What grade level?
To deliver special education services is very costly for a school system and there are major incentives to try to duck it.
I can assure you that local to me there are kids in private schools K -12 that are recieving special education services but it can be a very daunting task for the parents and requires addressing a complex set of due process rules. (And not to mention a few parents who seek to get elite private schools at public expense by twisting some rules)
I also suspect the local school may assume since you can afford a private school you will soon tire of the process and pay for some private solutions.
I have no clue if your childs needs are such that an IEP is appropriate to address what she needs so as to get an appropriate education.
Personally I never addressed how to fight for childs needs from outside the bubble --I did spend a good amount of time in due process hearings as to students inside the bubble. I know the steps are there but suspect they won't help you find them (though the law says they must show you the steps)
One starting point is to go to your local public school administrative offices and get a copy of the due process rights as to special need students --all the steps are supposed to be in there --trust me they may leave out a few or make it difficult to follow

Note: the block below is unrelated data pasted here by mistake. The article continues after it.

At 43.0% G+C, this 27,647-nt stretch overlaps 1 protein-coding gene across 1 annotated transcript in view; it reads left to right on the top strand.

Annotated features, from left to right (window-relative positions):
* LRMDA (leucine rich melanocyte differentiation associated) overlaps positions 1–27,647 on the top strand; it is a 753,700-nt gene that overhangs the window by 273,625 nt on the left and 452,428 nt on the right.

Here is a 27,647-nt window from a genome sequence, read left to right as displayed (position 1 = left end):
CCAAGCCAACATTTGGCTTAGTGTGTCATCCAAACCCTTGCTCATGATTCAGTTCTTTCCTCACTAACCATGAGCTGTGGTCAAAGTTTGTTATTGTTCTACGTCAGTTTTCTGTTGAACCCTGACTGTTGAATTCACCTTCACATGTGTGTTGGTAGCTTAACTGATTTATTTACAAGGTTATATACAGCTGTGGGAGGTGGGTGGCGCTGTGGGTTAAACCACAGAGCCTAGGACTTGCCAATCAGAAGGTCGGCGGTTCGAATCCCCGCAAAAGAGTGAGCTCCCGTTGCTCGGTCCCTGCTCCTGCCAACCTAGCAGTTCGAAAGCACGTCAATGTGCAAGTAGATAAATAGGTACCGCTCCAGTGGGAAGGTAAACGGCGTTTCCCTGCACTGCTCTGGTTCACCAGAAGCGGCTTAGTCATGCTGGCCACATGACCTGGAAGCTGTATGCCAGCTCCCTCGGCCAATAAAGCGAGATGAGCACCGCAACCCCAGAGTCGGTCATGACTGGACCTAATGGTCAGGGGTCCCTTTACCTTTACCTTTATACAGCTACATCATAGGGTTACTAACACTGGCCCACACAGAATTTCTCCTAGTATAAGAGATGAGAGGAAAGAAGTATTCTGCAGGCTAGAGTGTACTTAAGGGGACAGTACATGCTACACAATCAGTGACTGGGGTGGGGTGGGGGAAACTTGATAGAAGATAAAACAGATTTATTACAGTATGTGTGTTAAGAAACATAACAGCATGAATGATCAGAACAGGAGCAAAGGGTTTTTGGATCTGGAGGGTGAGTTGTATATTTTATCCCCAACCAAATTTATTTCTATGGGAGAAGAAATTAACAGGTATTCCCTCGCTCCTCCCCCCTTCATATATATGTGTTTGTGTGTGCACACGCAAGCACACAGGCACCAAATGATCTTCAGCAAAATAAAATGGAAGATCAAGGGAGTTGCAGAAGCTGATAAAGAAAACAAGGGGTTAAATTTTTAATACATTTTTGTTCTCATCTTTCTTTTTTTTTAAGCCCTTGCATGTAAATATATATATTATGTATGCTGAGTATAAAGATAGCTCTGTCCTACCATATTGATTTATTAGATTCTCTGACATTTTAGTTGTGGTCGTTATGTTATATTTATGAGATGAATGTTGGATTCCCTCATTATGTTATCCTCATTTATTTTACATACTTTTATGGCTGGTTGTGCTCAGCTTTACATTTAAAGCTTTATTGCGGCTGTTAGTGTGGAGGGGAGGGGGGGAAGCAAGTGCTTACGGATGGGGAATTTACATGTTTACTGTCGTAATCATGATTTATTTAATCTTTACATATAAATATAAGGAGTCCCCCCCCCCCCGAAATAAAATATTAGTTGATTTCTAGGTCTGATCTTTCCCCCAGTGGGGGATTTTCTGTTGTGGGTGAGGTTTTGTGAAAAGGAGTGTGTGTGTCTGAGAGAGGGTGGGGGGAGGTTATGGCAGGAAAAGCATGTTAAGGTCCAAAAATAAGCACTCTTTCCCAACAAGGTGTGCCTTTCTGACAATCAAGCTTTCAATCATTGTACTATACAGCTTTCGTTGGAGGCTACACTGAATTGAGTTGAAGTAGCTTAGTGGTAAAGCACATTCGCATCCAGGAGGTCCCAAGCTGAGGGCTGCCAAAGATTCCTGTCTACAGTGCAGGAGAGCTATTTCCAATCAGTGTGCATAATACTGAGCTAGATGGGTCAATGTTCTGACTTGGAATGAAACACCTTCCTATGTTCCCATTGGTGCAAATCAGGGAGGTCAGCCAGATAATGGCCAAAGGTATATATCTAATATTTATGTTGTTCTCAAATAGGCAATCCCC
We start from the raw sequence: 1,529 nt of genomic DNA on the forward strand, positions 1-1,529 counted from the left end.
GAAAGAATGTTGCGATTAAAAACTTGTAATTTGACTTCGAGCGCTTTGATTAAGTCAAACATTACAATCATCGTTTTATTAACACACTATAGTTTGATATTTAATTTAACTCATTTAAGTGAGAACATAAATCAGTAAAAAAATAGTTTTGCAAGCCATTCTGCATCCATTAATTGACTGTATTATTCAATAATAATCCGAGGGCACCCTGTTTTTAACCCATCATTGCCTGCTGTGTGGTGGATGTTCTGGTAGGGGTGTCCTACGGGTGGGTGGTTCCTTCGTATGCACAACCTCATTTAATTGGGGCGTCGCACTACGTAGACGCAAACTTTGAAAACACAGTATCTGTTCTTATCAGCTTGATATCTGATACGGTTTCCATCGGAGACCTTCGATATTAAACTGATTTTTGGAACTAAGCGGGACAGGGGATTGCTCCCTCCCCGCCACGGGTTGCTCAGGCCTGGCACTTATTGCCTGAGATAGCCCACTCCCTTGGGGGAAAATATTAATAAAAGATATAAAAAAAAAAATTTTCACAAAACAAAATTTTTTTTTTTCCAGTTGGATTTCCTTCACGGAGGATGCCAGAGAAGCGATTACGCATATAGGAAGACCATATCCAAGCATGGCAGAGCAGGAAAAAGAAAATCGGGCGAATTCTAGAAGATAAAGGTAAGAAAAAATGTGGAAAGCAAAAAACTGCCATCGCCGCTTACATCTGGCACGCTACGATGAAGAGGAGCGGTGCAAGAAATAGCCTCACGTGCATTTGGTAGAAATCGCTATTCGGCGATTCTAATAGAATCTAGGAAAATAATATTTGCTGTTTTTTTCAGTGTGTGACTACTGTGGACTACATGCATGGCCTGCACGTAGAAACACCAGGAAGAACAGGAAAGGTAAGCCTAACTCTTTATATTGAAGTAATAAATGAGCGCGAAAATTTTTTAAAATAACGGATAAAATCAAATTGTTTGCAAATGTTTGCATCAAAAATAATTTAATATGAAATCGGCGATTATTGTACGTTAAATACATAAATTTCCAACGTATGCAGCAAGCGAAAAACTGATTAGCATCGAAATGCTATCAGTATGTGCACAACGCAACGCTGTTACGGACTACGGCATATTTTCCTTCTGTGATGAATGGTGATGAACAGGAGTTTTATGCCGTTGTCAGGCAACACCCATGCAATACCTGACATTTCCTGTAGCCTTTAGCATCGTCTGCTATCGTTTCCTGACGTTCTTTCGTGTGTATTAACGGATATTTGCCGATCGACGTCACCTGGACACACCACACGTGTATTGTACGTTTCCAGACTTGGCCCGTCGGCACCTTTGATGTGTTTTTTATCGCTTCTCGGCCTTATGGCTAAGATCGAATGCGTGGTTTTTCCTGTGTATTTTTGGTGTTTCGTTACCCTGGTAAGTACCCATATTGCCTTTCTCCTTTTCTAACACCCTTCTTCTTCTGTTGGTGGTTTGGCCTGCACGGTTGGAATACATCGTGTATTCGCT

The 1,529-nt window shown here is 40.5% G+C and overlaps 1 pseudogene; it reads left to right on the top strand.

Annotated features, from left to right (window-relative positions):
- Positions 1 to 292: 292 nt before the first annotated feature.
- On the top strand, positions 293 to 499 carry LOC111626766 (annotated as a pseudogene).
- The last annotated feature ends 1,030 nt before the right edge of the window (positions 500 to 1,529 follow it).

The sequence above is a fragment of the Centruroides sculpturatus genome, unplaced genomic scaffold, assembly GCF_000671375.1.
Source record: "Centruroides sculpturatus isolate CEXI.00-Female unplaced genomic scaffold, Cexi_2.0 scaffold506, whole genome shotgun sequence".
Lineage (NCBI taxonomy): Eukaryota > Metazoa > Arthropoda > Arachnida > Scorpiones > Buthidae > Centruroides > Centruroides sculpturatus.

By law the public process is required to address the special needs of students necessary as to a FAPE no matter what it costs the them --and a $1 million per child per year point was passed decades ago --I'm just not up to speed any more as to how this all fits private sector schools .
IF there are serious needs to address : I think you need to NOT rule out that you enroll student in local public school so as to make maximum use of the rules --or at least have a straight poker face --you could enroll student in local public school and 10 minutes later file to paperwork that sets in motion evaluations headed for a due process hearing.
Locally --unassisted parents get a lot of lip service and some perfunctory appropriate services often worded in a way that protects the service provider against failure. Odds favor those who know/learn the ropes and better yet use a professional guide or gladiator --IE an attorney with a track record of prevailing as to due process/special education cases from student standpoint.